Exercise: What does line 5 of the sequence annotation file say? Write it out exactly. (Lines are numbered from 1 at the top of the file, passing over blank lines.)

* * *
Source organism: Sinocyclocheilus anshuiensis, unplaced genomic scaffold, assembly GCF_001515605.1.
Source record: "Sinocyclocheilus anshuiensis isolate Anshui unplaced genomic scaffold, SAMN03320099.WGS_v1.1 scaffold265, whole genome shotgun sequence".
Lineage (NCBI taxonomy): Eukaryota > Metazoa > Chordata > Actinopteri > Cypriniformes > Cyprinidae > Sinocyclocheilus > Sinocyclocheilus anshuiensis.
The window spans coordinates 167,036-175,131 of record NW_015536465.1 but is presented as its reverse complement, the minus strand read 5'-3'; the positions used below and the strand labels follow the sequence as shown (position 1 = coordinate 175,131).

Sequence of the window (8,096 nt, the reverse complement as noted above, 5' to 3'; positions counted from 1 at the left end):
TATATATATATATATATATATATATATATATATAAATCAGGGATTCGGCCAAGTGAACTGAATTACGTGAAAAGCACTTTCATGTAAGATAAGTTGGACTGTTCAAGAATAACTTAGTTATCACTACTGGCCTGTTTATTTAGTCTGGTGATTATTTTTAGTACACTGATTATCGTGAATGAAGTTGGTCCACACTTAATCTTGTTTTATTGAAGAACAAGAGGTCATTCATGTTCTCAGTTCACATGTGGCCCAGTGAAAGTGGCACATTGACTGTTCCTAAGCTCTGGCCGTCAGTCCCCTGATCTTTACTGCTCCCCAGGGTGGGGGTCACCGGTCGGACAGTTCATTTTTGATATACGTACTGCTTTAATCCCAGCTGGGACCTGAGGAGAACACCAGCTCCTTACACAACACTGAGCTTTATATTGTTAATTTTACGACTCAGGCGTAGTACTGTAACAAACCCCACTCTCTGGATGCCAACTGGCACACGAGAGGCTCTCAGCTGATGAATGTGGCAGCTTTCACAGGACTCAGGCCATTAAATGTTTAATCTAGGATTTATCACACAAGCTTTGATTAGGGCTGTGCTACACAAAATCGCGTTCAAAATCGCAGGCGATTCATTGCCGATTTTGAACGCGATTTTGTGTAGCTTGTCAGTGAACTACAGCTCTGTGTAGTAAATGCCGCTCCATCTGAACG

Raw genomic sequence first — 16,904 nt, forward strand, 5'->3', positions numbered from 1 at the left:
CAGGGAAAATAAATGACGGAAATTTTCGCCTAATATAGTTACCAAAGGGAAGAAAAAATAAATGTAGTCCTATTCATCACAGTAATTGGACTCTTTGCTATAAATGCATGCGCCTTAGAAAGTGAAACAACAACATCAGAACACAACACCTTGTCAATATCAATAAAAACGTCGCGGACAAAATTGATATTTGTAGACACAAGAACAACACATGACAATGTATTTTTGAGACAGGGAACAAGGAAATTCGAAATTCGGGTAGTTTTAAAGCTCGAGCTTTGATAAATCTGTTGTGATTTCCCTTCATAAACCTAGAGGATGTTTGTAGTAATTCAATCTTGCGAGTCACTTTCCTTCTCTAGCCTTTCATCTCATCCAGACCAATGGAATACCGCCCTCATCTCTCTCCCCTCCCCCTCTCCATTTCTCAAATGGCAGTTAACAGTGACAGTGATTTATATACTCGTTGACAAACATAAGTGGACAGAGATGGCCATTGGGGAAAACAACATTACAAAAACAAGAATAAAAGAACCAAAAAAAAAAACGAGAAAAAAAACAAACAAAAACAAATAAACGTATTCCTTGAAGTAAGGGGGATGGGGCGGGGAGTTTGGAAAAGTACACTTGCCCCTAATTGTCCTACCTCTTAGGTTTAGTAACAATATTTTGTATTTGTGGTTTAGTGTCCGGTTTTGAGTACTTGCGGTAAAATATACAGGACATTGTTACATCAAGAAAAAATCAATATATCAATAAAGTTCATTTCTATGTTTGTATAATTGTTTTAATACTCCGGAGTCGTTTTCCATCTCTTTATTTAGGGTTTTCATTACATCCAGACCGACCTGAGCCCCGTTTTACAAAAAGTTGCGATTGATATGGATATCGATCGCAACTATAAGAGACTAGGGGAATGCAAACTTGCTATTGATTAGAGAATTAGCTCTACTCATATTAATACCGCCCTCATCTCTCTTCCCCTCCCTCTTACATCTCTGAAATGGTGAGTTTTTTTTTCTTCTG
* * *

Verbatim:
Sequence of the window (8,096 nt, the reverse complement as noted above, 5' to 3'; positions counted from 1 at the left end):